A Statistical Portrait of a Y Combinator Batch

We surveyed our Summer 2012 Y Combinator batch about their companies, and pasted the survey results into Statwing. Here’s a sampling of what we found:

The median YC founder is 27, but there’s a pretty wide distribution of values.

Each datapoint in this histogram is one founder.

 

Most startups in our batch have two or three founders, but a surprising number only have one.

Each datapoint is one company.

  

Companies working on primarily social products tend to be younger than other companies.

Datapoints here were for the rounded average age of that company’s founders; for example, the Statwing datapoint was 27.

 
 

There’s some other good stuff in this dataset.

  • The median startup has spent six months working on their current idea (so, three before YC started). It’s an interesting looking distribution of values.
  • We were surprised how many employees/contractors a lot of YC companies have already.
  • There’s a pretty clear relationship between whether a startup is working on mobile and how long they’ve spent on the product to date.

Explore these findings in Statwing—no data analysis chops necessary :) .

Lastly, a big hearty Thank you to all our batchmates, both for answering our survey and for all the other help you’ve given us this summer. We are very lucky to know you.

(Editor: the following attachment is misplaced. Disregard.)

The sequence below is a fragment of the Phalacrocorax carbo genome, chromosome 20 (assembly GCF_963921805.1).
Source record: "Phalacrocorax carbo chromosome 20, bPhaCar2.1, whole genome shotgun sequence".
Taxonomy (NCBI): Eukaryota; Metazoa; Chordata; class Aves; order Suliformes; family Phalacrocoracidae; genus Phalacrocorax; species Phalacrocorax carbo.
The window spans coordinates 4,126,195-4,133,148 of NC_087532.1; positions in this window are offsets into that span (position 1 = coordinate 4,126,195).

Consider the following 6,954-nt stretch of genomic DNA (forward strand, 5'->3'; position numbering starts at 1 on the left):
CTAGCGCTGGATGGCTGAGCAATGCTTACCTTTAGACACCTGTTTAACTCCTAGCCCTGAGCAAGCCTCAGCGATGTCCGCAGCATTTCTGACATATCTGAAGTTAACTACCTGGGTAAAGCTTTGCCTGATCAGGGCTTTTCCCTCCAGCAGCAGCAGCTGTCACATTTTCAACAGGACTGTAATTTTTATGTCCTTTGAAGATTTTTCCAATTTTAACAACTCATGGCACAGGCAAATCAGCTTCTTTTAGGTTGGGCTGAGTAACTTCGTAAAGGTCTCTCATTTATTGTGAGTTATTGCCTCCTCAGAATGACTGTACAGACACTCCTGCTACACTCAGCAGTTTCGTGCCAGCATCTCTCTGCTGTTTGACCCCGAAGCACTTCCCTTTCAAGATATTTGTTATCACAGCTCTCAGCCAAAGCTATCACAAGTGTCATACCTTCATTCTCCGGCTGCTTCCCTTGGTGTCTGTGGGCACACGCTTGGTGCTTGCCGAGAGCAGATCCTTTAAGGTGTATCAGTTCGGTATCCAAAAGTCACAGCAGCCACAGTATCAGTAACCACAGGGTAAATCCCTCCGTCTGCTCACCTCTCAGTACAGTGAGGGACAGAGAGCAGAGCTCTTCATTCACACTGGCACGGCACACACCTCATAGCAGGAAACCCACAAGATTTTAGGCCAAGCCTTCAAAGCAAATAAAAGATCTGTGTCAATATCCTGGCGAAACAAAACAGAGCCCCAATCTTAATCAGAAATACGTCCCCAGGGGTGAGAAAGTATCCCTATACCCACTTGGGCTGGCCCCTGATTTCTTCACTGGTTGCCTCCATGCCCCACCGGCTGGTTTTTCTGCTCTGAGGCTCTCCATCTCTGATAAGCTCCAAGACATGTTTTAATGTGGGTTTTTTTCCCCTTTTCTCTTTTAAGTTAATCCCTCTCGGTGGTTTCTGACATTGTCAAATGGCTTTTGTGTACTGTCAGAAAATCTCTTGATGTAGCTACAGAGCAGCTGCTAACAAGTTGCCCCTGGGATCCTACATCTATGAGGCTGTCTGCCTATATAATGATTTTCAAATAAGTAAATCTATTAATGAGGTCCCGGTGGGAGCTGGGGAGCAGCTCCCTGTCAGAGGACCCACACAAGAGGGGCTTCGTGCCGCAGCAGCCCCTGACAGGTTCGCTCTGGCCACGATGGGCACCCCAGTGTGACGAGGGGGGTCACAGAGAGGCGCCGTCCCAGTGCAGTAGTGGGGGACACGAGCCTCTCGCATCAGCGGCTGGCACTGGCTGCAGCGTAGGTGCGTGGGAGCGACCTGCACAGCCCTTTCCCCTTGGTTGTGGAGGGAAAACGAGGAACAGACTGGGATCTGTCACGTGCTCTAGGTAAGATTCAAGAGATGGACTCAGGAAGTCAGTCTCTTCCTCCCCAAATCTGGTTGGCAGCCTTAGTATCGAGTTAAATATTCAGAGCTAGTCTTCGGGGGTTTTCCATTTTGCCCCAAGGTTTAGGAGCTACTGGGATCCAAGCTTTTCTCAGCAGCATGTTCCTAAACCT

Methodology Notes:

  • You won’t find that first chart in the dataset we linked to. That chart counted each founder as one datapoint, where all other analyses counted each company as one datapoint
  • We collected most of this data in person at YC dinners on 8/7. The rest we gathered over the next week.
  • We categorized companies as mobile or social based on our own assessments. These days just about everyone has some mobile or social components, so we categorized based on whether those components were critical to the business or not.
  • Number of employees/contractors were measured on an FTE basis.
  • We counted a startup as “launched” if they were available to the public to use, whether or not they’d been written about publicly.

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